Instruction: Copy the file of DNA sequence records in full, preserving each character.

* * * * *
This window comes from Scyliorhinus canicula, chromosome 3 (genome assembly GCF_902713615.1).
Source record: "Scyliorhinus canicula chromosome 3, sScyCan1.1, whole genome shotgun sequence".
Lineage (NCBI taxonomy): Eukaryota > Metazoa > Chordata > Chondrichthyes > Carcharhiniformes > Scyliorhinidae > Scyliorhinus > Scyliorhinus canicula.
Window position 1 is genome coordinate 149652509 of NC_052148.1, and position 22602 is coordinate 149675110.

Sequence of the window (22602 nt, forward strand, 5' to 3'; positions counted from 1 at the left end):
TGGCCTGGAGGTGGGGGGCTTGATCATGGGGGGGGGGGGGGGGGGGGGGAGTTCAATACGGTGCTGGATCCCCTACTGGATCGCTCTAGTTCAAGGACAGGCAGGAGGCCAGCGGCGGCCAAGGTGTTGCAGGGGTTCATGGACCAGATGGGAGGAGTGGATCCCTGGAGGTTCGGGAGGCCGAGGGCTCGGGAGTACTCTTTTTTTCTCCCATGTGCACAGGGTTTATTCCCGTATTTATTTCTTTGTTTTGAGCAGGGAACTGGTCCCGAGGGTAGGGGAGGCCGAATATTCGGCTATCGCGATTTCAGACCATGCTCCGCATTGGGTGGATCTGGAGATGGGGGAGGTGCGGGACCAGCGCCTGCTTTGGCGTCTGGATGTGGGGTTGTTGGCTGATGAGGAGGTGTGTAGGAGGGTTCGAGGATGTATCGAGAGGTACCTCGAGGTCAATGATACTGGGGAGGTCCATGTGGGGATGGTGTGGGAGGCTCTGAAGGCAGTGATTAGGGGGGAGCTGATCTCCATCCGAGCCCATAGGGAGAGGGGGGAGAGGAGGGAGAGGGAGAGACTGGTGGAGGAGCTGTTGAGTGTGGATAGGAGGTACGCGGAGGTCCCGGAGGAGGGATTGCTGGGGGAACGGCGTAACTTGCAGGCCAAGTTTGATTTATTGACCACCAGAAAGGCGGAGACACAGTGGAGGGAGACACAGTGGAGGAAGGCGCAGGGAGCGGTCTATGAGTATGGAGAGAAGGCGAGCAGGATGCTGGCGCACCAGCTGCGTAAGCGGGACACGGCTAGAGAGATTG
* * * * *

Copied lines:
This window comes from Scyliorhinus canicula, chromosome 3 (genome assembly GCF_902713615.1).
Source record: "Scyliorhinus canicula chromosome 3, sScyCan1.1, whole genome shotgun sequence".
Lineage (NCBI taxonomy): Eukaryota > Metazoa > Chordata > Chondrichthyes > Carcharhiniformes > Scyliorhinidae > Scyliorhinus > Scyliorhinus canicula.
Window position 1 is genome coordinate 149652509 of NC_052148.1, and position 22602 is coordinate 149675110.

Sequence of the window (22602 nt, forward strand, 5' to 3'; positions counted from 1 at the left end):
TGGCCTGGAGGTGGGGGGCTTGATCATGGGGGGGGGGGGGGGGGGGGGGAGTTCAATACGGTGCTGGATCCCCTACTGGATCGCTCTAGTTCAAGGACAGGCAGGAGGCCAGCGGCGGCCAAGGTGTTGCAGGGGTTCATGGACCAGATGGGAGGAGTGGATCCCTGGAGGTTCGGGAGGCCGAGGGCTCGGGAGTACTCTTTTTTTCTCCCATGTGCACAGGGTTTATTCCCGTATTTATTTCTTTGTTTTGAGCAGGGAACTGGTCCCGAGGGTAGGGGAGGCCGAATATTCGGCTATCGCGATTTCAGACCATGCTCCGCATTGGGTGGATCTGGAGATGGGGGAGGTGCGGGACCAGCGCCTGCTTTGGCGTCTGGATGTGGGGTTGTTGGCTGATGAGGAGGTGTGTAGGAGGGTTCGAGGATGTATCGAGAGGTACCTCGAGGTCAATGATACTGGGGAGGTCCATGTGGGGATGGTGTGGGAGGCTCTGAAGGCAGTGATTAGGGGGGAGCTGATCTCCATCCGAGCCCATAGGGAGAGGGGGGAGAGGAGGGAGAGGGAGAGACTGGTGGAGGAGCTGTTGAGTGTGGATAGGAGGTACGCGGAGGTCCCGGAGGAGGGATTGCTGGGGGAACGGCGTAACTTGCAGGCCAAGTTTGATTTATTGACCACCAGAAAGGCGGAGACACAGTGGAGGGAGACACAGTGGAGGAAGGCGCAGGGAGCGGTCTATGAGTATGGAGAGAAGGCGAGCAGGATGCTGGCGCACCAGCTGCGTAAGCGGGACACGGCTAGAGAGATTG